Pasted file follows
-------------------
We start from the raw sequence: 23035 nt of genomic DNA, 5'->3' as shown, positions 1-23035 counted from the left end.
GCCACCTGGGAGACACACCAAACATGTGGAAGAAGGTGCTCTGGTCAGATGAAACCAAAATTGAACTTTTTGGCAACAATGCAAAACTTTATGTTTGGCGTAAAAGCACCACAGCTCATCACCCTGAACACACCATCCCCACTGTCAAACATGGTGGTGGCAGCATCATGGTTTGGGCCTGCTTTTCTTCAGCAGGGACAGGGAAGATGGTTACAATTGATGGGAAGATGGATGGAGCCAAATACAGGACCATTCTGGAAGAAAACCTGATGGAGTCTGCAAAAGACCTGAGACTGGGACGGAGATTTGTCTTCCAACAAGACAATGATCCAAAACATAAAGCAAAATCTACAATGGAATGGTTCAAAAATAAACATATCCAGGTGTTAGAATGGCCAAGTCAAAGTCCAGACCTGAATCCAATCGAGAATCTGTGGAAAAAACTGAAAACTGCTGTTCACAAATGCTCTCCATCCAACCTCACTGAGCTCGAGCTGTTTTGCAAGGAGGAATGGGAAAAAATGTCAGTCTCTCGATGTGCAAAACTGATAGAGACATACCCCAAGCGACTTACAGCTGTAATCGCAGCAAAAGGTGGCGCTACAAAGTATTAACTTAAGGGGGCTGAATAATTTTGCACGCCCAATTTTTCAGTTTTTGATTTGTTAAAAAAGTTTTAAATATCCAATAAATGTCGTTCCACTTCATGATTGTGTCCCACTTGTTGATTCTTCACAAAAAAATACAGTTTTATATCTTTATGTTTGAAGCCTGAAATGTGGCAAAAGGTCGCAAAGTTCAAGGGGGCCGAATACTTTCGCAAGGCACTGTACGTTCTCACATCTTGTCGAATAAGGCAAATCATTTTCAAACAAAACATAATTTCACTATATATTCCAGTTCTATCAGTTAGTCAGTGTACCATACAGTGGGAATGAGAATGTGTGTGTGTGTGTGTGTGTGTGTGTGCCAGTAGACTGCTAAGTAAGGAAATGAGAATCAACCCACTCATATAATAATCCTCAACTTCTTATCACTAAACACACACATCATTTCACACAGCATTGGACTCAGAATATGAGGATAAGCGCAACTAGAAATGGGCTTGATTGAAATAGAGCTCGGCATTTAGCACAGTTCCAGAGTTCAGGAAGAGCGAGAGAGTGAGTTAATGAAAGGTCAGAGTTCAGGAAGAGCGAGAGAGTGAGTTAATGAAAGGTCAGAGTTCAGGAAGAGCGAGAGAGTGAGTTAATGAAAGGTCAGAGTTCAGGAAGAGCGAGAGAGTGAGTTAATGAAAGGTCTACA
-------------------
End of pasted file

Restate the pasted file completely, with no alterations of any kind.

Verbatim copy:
We start from the raw sequence: 23035 nt of genomic DNA, 5'->3' as shown, positions 1-23035 counted from the left end.
GCCACCTGGGAGACACACCAAACATGTGGAAGAAGGTGCTCTGGTCAGATGAAACCAAAATTGAACTTTTTGGCAACAATGCAAAACTTTATGTTTGGCGTAAAAGCACCACAGCTCATCACCCTGAACACACCATCCCCACTGTCAAACATGGTGGTGGCAGCATCATGGTTTGGGCCTGCTTTTCTTCAGCAGGGACAGGGAAGATGGTTACAATTGATGGGAAGATGGATGGAGCCAAATACAGGACCATTCTGGAAGAAAACCTGATGGAGTCTGCAAAAGACCTGAGACTGGGACGGAGATTTGTCTTCCAACAAGACAATGATCCAAAACATAAAGCAAAATCTACAATGGAATGGTTCAAAAATAAACATATCCAGGTGTTAGAATGGCCAAGTCAAAGTCCAGACCTGAATCCAATCGAGAATCTGTGGAAAAAACTGAAAACTGCTGTTCACAAATGCTCTCCATCCAACCTCACTGAGCTCGAGCTGTTTTGCAAGGAGGAATGGGAAAAAATGTCAGTCTCTCGATGTGCAAAACTGATAGAGACATACCCCAAGCGACTTACAGCTGTAATCGCAGCAAAAGGTGGCGCTACAAAGTATTAACTTAAGGGGGCTGAATAATTTTGCACGCCCAATTTTTCAGTTTTTGATTTGTTAAAAAAGTTTTAAATATCCAATAAATGTCGTTCCACTTCATGATTGTGTCCCACTTGTTGATTCTTCACAAAAAAATACAGTTTTATATCTTTATGTTTGAAGCCTGAAATGTGGCAAAAGGTCGCAAAGTTCAAGGGGGCCGAATACTTTCGCAAGGCACTGTACGTTCTCACATCTTGTCGAATAAGGCAAATCATTTTCAAACAAAACATAATTTCACTATATATTCCAGTTCTATCAGTTAGTCAGTGTACCATACAGTGGGAATGAGAATGTGTGTGTGTGTGTGTGTGTGTGTGTGCCAGTAGACTGCTAAGTAAGGAAATGAGAATCAACCCACTCATATAATAATCCTCAACTTCTTATCACTAAACACACACATCATTTCACACAGCATTGGACTCAGAATATGAGGATAAGCGCAACTAGAAATGGGCTTGATTGAAATAGAGCTCGGCATTTAGCACAGTTCCAGAGTTCAGGAAGAGCGAGAGAGTGAGTTAATGAAAGGTCAGAGTTCAGGAAGAGCGAGAGAGTGAGTTAATGAAAGGTCAGAGTTCAGGAAGAGCGAGAGAGTGAGTTAATGAAAGGTCAGAGTTCAGGAAGAGCGAGAGAGTGAGTTAATGAAAGGTCTACA